Systematic Comparison of Four Cell- and Luminex-Based Methods for Assessment of Complement-Activating HLA Antibodies

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Efforts to increase the specificity and sensitivity of human leukocyte antigen (HLA) antibody detection assays recently led to the establishment of two novel Luminex bead-based assays to detect complement-activating antibodies by the assessment of complement products C1q or C4d. Here, we present a systematic comparison of the four methods, complement-dependent lymphocytotoxicity (CDC) and C1q-, C4d-, and IgG-Luminex, to assess or predict the complement-binding capability of HLA IgG antibodies.


Forty-five sera of highly immunized patients have been assessed by in-house modified C1q- and C4d-Luminex assays and compared with standard CDC and IgG-Luminex.


Antibody specificities assigned by the C1q- and C4d-Luminex assay revealed an excellent concordance of 94% and 97% for HLA class I and II, respectively. Complement-fixing HLA class II antibodies were found less frequently among IgG antibodies compared with class I. Both C1q- and C4d-Luminex detected, on average, three times more specificities than CDC. Although we found a high correlation of mean fluorescence intensity values between C1q- and C4d-Luminex assays, IgG mean fluorescence intensity was not a suitable surrogate marker for the prediction of complement binding.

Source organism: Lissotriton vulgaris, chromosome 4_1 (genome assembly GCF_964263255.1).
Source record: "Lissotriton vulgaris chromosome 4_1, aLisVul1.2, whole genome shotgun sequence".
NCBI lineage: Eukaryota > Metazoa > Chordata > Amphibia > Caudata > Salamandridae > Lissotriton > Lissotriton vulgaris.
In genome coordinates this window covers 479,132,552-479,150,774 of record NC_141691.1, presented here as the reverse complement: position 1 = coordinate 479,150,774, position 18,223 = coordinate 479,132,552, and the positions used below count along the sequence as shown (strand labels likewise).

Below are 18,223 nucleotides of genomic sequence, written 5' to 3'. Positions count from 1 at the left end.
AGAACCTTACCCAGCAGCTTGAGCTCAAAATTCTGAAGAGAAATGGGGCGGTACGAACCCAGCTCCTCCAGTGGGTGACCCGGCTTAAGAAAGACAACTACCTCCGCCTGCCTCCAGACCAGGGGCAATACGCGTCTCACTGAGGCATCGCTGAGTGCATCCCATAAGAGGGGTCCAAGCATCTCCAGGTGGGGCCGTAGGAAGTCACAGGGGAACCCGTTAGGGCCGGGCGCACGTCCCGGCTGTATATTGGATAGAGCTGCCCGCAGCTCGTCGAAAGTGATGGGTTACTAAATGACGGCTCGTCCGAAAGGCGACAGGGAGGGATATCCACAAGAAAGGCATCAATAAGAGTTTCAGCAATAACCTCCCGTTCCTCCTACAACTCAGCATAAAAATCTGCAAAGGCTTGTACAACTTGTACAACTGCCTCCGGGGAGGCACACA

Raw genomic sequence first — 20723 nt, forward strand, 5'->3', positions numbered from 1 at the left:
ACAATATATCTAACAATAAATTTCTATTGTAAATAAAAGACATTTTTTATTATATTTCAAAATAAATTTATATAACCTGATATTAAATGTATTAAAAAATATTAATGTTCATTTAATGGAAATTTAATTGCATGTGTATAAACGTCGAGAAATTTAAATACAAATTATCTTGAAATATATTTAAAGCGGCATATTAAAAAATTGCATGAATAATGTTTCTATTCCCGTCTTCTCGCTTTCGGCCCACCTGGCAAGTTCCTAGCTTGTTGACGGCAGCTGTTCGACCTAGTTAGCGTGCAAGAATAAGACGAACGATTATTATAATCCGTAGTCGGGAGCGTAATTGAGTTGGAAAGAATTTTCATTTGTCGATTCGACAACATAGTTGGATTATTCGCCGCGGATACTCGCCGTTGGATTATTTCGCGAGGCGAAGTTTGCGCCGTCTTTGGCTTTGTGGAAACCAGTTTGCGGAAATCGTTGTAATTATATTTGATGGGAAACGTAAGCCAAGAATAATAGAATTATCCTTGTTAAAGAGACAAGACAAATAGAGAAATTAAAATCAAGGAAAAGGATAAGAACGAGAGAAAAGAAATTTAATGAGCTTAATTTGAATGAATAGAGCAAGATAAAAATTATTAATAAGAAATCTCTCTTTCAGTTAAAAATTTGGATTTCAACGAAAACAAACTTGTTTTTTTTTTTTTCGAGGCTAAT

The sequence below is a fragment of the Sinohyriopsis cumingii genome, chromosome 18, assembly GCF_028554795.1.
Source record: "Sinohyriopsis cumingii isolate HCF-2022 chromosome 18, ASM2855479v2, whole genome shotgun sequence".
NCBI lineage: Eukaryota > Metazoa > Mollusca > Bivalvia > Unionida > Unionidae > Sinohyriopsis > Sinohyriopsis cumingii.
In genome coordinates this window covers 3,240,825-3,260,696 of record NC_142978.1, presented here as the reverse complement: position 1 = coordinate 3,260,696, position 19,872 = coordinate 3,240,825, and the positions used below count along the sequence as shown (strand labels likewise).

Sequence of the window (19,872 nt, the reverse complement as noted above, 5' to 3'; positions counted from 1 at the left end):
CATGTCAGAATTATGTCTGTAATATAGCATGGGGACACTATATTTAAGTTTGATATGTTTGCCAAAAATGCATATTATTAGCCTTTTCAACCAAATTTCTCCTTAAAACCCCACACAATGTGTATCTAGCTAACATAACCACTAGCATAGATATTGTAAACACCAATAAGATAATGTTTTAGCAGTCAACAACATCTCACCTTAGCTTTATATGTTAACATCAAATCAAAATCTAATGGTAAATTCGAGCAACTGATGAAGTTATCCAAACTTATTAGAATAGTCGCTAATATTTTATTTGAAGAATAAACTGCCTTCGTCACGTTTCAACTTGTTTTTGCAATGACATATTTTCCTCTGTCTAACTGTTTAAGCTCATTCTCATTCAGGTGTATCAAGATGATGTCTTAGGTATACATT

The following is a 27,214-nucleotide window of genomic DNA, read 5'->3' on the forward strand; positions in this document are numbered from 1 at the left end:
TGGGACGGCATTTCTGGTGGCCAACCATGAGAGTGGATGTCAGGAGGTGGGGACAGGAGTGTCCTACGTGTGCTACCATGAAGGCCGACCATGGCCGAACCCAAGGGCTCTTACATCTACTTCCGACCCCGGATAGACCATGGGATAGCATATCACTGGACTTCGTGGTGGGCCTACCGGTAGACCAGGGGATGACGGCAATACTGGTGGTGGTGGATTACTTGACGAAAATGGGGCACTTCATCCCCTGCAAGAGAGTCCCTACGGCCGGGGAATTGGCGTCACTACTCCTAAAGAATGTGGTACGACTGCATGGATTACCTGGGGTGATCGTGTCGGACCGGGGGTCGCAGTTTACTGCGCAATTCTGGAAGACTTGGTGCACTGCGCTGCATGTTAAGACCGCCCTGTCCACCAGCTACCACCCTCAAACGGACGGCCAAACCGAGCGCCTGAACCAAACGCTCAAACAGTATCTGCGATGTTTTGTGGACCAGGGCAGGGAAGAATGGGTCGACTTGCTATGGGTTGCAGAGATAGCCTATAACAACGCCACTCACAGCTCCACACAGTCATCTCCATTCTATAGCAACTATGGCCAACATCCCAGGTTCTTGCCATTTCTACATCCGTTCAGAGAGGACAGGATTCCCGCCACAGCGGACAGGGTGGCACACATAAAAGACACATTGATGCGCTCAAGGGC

C1q- and C4d-Luminex assays are characterized by an increased sensitivity and specificity compared with CDC, the current standard in detecting complement-fixing HLA antibodies. Pretransplantation risk assessment for transplantation but also posttransplantation monitoring are important applications for both assays to improve overall allograft survival.

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